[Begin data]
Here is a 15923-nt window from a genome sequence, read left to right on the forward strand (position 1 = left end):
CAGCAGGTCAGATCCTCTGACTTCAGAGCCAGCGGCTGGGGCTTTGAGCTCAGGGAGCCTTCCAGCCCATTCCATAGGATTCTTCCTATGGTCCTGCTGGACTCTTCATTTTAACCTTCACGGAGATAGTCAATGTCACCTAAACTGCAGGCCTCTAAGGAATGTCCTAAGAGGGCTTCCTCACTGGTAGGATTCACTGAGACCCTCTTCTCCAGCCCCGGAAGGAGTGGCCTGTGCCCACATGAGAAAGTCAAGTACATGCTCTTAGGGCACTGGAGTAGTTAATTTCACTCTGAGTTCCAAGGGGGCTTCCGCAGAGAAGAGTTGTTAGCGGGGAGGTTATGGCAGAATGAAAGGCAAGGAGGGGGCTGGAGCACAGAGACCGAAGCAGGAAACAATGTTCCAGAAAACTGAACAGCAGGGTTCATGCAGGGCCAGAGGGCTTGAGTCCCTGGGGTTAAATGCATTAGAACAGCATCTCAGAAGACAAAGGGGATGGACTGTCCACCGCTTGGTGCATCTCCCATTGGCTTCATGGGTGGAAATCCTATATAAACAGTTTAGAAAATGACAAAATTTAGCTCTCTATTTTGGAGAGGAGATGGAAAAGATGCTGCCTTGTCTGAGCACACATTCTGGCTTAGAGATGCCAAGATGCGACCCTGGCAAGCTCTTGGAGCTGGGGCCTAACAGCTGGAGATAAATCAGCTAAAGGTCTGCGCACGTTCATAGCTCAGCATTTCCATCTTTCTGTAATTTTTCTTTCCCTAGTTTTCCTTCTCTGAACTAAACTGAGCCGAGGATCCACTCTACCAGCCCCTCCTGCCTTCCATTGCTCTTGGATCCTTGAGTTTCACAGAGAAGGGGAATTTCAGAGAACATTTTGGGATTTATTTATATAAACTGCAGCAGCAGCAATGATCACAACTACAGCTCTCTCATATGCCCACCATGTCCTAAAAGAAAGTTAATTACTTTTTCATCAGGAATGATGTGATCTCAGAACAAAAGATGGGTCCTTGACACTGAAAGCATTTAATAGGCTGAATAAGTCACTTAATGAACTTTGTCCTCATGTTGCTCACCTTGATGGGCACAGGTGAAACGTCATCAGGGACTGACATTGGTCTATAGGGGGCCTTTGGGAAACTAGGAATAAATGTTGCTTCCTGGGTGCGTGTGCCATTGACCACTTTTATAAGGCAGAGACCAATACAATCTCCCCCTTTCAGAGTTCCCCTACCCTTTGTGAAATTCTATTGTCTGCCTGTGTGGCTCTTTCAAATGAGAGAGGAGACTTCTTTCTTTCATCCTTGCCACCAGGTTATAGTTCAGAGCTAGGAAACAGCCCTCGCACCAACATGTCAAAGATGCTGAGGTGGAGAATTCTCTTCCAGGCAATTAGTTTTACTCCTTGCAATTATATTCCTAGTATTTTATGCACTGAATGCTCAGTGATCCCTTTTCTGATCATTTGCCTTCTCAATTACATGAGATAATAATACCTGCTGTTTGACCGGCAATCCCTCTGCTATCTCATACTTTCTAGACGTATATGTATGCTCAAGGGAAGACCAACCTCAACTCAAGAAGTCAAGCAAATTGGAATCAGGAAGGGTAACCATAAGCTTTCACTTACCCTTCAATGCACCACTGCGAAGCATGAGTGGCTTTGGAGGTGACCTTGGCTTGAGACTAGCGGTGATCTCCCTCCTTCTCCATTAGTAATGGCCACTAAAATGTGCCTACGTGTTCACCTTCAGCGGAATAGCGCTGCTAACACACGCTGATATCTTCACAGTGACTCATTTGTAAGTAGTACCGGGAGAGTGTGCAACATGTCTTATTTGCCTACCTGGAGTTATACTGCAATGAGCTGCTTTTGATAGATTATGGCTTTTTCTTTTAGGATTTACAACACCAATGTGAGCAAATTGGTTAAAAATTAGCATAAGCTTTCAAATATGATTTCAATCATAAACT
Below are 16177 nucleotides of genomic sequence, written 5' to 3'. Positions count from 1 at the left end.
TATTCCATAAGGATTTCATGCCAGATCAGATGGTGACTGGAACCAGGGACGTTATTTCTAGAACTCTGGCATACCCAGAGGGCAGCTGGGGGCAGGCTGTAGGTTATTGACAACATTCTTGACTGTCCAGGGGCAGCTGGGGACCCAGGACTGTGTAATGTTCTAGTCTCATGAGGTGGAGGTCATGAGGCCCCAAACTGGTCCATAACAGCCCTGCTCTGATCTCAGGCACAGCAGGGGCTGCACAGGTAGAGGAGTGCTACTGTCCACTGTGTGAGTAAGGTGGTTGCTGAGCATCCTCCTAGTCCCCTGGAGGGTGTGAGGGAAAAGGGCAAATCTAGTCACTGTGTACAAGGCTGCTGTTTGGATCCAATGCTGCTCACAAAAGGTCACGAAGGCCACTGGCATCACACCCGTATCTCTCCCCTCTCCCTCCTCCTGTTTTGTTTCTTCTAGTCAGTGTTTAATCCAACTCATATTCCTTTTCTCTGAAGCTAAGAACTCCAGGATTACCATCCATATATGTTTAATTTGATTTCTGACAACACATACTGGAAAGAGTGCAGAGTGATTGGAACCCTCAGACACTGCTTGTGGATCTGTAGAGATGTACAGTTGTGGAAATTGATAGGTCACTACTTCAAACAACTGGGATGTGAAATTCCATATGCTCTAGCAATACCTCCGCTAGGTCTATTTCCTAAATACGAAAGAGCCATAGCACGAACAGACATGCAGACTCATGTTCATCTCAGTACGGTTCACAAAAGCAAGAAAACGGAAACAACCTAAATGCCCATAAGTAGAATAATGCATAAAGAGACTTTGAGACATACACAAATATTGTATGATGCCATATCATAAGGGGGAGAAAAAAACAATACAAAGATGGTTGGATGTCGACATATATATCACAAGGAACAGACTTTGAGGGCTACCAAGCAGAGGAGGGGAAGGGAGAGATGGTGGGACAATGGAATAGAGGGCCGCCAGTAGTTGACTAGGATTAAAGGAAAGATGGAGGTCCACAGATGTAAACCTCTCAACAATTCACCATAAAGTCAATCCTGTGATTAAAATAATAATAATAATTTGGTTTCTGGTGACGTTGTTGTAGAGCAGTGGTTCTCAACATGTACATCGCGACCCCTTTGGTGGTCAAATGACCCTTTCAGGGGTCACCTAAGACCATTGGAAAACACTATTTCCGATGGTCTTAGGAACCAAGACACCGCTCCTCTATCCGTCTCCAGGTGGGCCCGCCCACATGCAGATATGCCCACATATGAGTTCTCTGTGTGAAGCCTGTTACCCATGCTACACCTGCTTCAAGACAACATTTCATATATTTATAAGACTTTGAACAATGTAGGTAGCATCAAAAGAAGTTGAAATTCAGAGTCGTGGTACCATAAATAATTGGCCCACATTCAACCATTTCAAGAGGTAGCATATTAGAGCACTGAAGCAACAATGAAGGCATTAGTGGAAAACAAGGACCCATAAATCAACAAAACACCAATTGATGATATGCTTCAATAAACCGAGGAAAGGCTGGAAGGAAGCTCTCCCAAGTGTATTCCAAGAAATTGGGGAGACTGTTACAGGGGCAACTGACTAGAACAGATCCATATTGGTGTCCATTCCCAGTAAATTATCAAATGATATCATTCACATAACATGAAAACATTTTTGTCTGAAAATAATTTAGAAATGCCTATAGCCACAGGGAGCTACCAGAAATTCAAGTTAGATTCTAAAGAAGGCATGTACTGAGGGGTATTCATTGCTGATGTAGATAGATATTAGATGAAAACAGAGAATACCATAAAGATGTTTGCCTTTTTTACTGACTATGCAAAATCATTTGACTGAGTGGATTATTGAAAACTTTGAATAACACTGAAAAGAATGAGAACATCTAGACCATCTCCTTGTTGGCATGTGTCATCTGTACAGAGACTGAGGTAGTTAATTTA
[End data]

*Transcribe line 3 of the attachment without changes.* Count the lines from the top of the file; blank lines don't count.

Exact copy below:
Below are 16177 nucleotides of genomic sequence, written 5' to 3'. Positions count from 1 at the left end.